5 New Ways to Use Wi-Fi

3. Surf the Web Without a Computer

You can already beam pictures from your PC to a Wi-Fi-enabled photo frame like Samsung's SPF-72V or PhotoVu's PV1750. Services like FrameChannel can turn these static frames into information portals, delivering RSS feeds, news, weather reports, NASA photos, cartoons, trivia, and (my personal favorite) the Beer Channel to your frame. Just create a free account online and pick the channels you want.

The Chumby personal Internet player does this and then some. The $180 gadget is about the size of an alarm clock; besides photos, news, and weather, it can display your POP e-mail, eBay auctions, Craigslist classifieds, Netflix queue, electronic greeting cards, and interactive games. Chumby units should be available in early spring.

4. Take the Internet to Go

Wi-Fi is making the move to cars. Dash Navigation's Dash Express GPS device ($599) will offer two-way communications via cellular networks or a hotspot when one is in range. You'll be able to do Yahoo Local searches, get real-time traffic and weather updates, or send directions straight to your car's GPS unit (but you'll need to fork out another $10 to $13 a month for a subscription). Dash expects to ship its first commercial devices next month.

Meanwhile, Autonet Mobile can turn your car into a rolling Wi-Fi hotspot--so you can log on from your laptop in the passenger seat as you cruise down the open road. Autonet Mobile is currently available in Avis rental cars, and the company plans to (finally) launch a consumer version of the product in February.

5. Keep Your Home Humming  

Wireless networks are also coming to your kitchen, laundry room, and beyond. For example, Miele builds Wi-Fi into both its Honeycomb washers and dryers ($1300+) and its upcoming MasterCool refrigerators and wine coolers (pricing unavailable at press time). When the appliance detects a problem--a device fails, or you simply left the fridge door open, threatening the safety of your pricey wine collection--the device will send a message over your home Internet connection to a Miele technician, who can tell you to shut the fridge or set up a service appointment. In addition, Miele says it plans to roll out its RemoteVision diagnostic service this spring.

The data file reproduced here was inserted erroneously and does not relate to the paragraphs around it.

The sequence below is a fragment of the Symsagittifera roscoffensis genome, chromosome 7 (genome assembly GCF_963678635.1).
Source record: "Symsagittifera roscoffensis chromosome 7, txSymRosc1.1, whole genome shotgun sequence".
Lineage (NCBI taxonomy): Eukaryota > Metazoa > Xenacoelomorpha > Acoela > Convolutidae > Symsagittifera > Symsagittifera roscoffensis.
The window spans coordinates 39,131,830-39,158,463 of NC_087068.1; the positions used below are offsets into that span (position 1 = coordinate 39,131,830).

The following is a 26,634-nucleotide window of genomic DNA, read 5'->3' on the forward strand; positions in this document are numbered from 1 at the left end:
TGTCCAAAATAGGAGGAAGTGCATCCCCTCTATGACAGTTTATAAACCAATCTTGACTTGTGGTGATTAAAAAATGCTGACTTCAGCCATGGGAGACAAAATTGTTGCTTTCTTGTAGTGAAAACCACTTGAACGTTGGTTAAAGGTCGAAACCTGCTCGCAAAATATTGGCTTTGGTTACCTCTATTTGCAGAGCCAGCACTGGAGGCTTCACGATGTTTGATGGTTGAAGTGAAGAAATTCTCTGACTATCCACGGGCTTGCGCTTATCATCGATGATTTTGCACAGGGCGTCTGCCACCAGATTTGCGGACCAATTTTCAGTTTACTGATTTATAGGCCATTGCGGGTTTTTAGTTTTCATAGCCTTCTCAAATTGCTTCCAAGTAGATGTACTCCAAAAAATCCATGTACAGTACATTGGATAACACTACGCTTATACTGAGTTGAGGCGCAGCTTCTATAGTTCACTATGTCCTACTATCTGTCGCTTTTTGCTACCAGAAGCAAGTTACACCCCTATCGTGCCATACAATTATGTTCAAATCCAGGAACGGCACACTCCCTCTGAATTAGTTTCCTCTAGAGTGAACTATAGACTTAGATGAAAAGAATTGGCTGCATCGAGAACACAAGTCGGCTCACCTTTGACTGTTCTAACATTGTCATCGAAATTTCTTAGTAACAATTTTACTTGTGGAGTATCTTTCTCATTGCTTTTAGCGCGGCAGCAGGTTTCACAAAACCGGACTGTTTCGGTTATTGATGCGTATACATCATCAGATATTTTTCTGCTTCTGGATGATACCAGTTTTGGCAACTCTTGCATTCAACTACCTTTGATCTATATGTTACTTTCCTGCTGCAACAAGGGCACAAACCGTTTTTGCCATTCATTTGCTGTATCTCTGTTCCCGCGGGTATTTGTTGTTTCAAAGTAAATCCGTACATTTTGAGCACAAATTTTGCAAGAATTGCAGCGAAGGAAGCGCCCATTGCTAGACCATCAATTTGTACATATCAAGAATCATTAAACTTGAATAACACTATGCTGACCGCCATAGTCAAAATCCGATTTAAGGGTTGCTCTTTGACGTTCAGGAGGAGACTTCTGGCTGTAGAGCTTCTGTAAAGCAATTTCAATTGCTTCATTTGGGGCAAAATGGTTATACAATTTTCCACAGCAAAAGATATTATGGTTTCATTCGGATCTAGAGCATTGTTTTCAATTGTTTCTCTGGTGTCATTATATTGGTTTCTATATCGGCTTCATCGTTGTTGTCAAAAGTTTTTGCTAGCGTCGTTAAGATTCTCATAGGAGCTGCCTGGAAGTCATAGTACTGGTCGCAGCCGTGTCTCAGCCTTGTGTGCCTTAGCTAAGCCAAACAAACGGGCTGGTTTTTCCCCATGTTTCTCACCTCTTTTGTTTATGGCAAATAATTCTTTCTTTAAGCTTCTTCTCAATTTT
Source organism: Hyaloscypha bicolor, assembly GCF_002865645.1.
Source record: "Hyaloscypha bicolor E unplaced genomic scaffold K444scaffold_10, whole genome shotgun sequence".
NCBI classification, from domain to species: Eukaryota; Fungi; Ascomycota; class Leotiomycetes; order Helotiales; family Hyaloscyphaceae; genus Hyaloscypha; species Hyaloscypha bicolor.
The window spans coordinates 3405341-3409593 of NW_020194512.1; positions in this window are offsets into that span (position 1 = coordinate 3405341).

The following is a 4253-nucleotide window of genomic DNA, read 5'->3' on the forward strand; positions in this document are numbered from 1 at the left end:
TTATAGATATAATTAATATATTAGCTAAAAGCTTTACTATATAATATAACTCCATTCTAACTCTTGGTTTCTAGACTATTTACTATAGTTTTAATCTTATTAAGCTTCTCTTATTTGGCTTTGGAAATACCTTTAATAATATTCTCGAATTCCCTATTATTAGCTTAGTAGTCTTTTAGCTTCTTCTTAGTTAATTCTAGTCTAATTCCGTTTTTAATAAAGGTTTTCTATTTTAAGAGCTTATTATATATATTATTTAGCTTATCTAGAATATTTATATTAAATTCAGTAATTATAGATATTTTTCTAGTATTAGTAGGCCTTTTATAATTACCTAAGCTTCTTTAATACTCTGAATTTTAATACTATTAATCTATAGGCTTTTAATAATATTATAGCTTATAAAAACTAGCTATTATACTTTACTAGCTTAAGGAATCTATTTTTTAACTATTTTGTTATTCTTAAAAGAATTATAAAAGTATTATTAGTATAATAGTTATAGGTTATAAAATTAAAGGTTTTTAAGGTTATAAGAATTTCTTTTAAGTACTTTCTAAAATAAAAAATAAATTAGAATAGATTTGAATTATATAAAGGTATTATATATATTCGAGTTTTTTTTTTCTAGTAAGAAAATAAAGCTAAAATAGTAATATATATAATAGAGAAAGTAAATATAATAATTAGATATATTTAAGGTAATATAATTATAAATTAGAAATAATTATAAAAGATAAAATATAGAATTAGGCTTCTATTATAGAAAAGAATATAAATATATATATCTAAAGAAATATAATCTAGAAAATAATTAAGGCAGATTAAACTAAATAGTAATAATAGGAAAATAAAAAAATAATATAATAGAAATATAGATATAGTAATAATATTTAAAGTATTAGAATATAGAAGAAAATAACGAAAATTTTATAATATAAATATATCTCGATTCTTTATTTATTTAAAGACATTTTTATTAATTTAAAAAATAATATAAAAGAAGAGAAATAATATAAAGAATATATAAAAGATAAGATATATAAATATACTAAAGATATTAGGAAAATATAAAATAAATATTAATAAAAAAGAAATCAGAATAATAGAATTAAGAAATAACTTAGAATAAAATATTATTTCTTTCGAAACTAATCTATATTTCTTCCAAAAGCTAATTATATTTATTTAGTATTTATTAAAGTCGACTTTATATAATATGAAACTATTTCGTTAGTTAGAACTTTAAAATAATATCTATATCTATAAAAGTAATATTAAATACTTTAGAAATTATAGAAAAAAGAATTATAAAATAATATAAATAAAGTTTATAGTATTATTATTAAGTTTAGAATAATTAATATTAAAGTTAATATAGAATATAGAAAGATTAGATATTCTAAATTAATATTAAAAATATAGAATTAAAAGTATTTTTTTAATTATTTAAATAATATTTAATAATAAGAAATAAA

In the "Laundry Time" project, Whirlpool, HP, and Microsoft tested Wi-Fi-enabled appliances that alert consumers when it's time to move the laundry from the washer to the dryer. (No products have been announced yet.) In Japan, Toto sells an "Intelligence Toilet" that monitors your health (you don't want to know how) and can transmit that information across a network to your doctor's office. Chatty toilets have yet to be spotted on this side of the Pacific, but you know it's only a matter of time. Before long your appliances may be talking about you behind your back--so treat them well.

For comprehensive coverage of the Android ecosystem, visit Greenbot.com.

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